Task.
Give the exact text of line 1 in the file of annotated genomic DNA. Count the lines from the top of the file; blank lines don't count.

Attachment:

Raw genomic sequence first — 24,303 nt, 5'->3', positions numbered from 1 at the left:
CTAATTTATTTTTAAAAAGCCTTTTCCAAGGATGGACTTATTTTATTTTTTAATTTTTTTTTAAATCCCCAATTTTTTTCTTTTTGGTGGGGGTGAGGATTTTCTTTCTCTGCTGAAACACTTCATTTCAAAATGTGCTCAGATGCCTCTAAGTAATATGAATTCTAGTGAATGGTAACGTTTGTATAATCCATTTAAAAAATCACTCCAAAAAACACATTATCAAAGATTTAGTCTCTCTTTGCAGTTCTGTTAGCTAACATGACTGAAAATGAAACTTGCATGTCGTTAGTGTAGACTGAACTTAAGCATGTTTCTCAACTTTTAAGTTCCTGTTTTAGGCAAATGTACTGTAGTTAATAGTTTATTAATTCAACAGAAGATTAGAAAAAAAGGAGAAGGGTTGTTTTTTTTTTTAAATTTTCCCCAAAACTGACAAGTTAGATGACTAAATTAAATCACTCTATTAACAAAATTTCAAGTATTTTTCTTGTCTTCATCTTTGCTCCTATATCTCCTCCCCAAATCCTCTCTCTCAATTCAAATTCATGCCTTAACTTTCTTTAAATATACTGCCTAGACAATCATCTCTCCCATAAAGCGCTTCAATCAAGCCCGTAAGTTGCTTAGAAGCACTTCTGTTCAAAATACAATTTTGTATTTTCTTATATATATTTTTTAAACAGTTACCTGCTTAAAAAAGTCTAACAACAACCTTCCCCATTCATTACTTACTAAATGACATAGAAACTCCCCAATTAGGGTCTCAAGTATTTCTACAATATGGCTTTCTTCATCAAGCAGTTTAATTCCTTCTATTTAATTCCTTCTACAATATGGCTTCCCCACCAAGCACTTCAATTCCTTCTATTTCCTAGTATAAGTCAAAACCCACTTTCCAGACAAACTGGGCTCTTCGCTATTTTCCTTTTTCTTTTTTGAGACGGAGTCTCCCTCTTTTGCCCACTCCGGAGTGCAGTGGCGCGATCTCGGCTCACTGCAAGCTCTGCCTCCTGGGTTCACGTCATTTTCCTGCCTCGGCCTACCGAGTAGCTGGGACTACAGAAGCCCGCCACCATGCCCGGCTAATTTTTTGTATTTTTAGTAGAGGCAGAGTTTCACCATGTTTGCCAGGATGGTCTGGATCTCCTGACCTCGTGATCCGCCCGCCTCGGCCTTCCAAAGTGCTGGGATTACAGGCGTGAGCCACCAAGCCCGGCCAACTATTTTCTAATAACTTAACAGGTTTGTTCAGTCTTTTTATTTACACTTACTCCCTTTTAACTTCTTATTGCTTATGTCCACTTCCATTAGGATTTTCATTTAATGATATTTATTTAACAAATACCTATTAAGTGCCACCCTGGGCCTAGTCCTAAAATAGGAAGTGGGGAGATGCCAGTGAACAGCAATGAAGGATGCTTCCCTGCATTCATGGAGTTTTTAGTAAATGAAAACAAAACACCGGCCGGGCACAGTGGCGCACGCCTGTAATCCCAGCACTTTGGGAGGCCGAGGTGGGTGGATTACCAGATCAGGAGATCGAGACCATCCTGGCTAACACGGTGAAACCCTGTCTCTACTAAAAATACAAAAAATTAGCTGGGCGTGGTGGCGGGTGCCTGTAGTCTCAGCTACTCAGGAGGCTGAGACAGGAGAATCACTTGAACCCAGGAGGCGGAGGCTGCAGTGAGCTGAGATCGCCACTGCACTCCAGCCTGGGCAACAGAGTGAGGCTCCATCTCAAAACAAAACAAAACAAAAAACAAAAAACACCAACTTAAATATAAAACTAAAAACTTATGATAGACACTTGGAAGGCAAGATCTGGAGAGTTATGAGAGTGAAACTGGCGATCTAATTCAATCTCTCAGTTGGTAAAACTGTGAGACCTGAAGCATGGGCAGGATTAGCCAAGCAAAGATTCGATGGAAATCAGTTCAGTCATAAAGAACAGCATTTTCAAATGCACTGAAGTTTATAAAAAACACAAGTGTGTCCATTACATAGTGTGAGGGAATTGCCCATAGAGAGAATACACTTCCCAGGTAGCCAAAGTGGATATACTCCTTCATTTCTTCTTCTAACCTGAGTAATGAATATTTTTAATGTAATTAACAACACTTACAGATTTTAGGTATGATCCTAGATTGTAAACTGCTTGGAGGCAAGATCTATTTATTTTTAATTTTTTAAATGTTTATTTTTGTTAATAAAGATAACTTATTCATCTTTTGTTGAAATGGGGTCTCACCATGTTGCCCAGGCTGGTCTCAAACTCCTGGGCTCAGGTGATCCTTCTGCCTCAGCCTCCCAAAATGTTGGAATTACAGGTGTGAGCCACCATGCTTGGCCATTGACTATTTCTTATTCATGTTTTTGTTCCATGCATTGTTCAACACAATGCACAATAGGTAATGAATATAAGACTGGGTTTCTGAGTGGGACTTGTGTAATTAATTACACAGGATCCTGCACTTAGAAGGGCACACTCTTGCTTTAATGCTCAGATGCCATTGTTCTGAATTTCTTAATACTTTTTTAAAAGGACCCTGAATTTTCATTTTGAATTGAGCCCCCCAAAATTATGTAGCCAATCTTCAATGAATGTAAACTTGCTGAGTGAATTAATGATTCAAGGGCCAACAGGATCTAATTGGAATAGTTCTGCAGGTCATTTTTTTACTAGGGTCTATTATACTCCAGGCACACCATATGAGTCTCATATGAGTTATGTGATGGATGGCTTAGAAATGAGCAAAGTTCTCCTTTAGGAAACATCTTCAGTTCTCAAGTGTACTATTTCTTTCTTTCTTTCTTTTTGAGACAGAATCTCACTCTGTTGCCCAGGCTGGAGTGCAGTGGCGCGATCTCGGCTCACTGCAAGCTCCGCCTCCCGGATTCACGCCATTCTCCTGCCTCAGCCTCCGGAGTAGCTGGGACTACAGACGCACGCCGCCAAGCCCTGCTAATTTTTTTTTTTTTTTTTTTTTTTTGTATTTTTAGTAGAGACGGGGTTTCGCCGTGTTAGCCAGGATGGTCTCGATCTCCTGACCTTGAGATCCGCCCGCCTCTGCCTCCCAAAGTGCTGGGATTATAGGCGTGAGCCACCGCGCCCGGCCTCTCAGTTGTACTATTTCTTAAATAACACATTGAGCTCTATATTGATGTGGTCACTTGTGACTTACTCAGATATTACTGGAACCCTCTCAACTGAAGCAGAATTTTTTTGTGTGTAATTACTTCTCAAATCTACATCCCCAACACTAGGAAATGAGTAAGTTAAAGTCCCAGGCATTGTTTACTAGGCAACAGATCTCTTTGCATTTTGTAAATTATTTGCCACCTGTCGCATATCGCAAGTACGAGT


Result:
Raw genomic sequence first — 24,303 nt, 5'->3', positions numbered from 1 at the left: